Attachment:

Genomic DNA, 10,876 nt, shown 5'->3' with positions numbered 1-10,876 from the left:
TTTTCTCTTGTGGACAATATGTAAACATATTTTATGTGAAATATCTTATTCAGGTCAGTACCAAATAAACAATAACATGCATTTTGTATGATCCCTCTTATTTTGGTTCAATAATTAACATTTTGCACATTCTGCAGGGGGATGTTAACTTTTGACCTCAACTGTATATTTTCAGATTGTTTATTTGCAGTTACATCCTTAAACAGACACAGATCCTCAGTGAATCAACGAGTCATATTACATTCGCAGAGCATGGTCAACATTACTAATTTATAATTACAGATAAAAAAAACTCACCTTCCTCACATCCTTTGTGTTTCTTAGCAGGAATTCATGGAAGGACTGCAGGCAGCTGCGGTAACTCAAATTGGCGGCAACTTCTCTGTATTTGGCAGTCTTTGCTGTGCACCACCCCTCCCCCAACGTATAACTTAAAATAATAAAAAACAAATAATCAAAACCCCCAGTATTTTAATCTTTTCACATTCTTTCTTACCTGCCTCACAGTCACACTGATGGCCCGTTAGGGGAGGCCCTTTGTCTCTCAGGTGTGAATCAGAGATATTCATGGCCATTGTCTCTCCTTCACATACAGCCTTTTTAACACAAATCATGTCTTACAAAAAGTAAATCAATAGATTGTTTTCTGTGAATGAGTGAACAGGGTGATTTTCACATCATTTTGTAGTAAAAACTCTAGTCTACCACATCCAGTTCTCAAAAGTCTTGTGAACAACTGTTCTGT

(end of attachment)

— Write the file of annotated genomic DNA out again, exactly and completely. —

Genomic DNA, 10,876 nt, shown 5'->3' with positions numbered 1-10,876 from the left:
TTTTCTCTTGTGGACAATATGTAAACATATTTTATGTGAAATATCTTATTCAGGTCAGTACCAAATAAACAATAACATGCATTTTGTATGATCCCTCTTATTTTGGTTCAATAATTAACATTTTGCACATTCTGCAGGGGGATGTTAACTTTTGACCTCAACTGTATATTTTCAGATTGTTTATTTGCAGTTACATCCTTAAACAGACACAGATCCTCAGTGAATCAACGAGTCATATTACATTCGCAGAGCATGGTCAACATTACTAATTTATAATTACAGATAAAAAAAACTCACCTTCCTCACATCCTTTGTGTTTCTTAGCAGGAATTCATGGAAGGACTGCAGGCAGCTGCGGTAACTCAAATTGGCGGCAACTTCTCTGTATTTGGCAGTCTTTGCTGTGCACCACCCCTCCCCCAACGTATAACTTAAAATAATAAAAAACAAATAATCAAAACCCCCAGTATTTTAATCTTTTCACATTCTTTCTTACCTGCCTCACAGTCACACTGATGGCCCGTTAGGGGAGGCCCTTTGTCTCTCAGGTGTGAATCAGAGATATTCATGGCCATTGTCTCTCCTTCACATACAGCCTTTTTAACACAAATCATGTCTTACAAAAAGTAAATCAATAGATTGTTTTCTGTGAATGAGTGAACAGGGTGATTTTCACATCATTTTGTAGTAAAAACTCTAGTCTACCACATCCAGTTCTCAAAAGTCTTGTGAACAACTGTTCTGT